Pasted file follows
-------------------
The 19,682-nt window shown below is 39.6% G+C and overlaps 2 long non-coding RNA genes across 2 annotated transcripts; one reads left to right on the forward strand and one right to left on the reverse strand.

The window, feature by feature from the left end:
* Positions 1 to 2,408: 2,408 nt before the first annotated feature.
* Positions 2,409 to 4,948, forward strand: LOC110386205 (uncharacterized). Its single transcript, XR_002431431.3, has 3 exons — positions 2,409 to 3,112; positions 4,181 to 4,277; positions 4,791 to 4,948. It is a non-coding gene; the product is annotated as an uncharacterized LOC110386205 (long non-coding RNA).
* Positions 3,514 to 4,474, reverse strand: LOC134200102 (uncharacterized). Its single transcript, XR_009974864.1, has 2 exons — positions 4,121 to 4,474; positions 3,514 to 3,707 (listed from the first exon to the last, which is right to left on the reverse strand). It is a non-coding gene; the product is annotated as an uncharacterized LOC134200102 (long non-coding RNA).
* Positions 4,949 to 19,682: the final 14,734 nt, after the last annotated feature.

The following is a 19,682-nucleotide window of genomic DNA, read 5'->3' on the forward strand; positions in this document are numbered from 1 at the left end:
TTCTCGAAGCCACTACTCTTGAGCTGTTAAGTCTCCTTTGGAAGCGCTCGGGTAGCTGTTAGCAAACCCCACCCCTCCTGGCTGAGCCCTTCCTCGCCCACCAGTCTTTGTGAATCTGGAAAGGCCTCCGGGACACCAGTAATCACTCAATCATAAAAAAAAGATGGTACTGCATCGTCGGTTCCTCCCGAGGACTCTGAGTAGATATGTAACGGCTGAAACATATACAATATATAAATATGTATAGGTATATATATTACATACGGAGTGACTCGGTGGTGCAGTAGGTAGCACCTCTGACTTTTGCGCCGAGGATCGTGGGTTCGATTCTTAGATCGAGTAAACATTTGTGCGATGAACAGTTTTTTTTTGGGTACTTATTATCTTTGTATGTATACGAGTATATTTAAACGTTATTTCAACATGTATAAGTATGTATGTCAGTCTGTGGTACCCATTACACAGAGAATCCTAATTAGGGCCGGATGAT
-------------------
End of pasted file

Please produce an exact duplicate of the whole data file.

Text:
The 19,682-nt window shown below is 39.6% G+C and overlaps 2 long non-coding RNA genes across 2 annotated transcripts; one reads left to right on the forward strand and one right to left on the reverse strand.

The window, feature by feature from the left end:
* Positions 1 to 2,408: 2,408 nt before the first annotated feature.
* Positions 2,409 to 4,948, forward strand: LOC110386205 (uncharacterized). Its single transcript, XR_002431431.3, has 3 exons — positions 2,409 to 3,112; positions 4,181 to 4,277; positions 4,791 to 4,948. It is a non-coding gene; the product is annotated as an uncharacterized LOC110386205 (long non-coding RNA).
* Positions 3,514 to 4,474, reverse strand: LOC134200102 (uncharacterized). Its single transcript, XR_009974864.1, has 2 exons — positions 4,121 to 4,474; positions 3,514 to 3,707 (listed from the first exon to the last, which is right to left on the reverse strand). It is a non-coding gene; the product is annotated as an uncharacterized LOC134200102 (long non-coding RNA).
* Positions 4,949 to 19,682: the final 14,734 nt, after the last annotated feature.

The following is a 19,682-nucleotide window of genomic DNA, read 5'->3' on the forward strand; positions in this document are numbered from 1 at the left end:
TTCTCGAAGCCACTACTCTTGAGCTGTTAAGTCTCCTTTGGAAGCGCTCGGGTAGCTGTTAGCAAACCCCACCCCTCCTGGCTGAGCCCTTCCTCGCCCACCAGTCTTTGTGAATCTGGAAAGGCCTCCGGGACACCAGTAATCACTCAATCATAAAAAAAAGATGGTACTGCATCGTCGGTTCCTCCCGAGGACTCTGAGTAGATATGTAACGGCTGAAACATATACAATATATAAATATGTATAGGTATATATATTACATACGGAGTGACTCGGTGGTGCAGTAGGTAGCACCTCTGACTTTTGCGCCGAGGATCGTGGGTTCGATTCTTAGATCGAGTAAACATTTGTGCGATGAACAGTTTTTTTTTGGGTACTTATTATCTTTGTATGTATACGAGTATATTTAAACGTTATTTCAACATGTATAAGTATGTATGTCAGTCTGTGGTACCCATTACACAGAGAATCCTAATTAGGGCCGGATGAT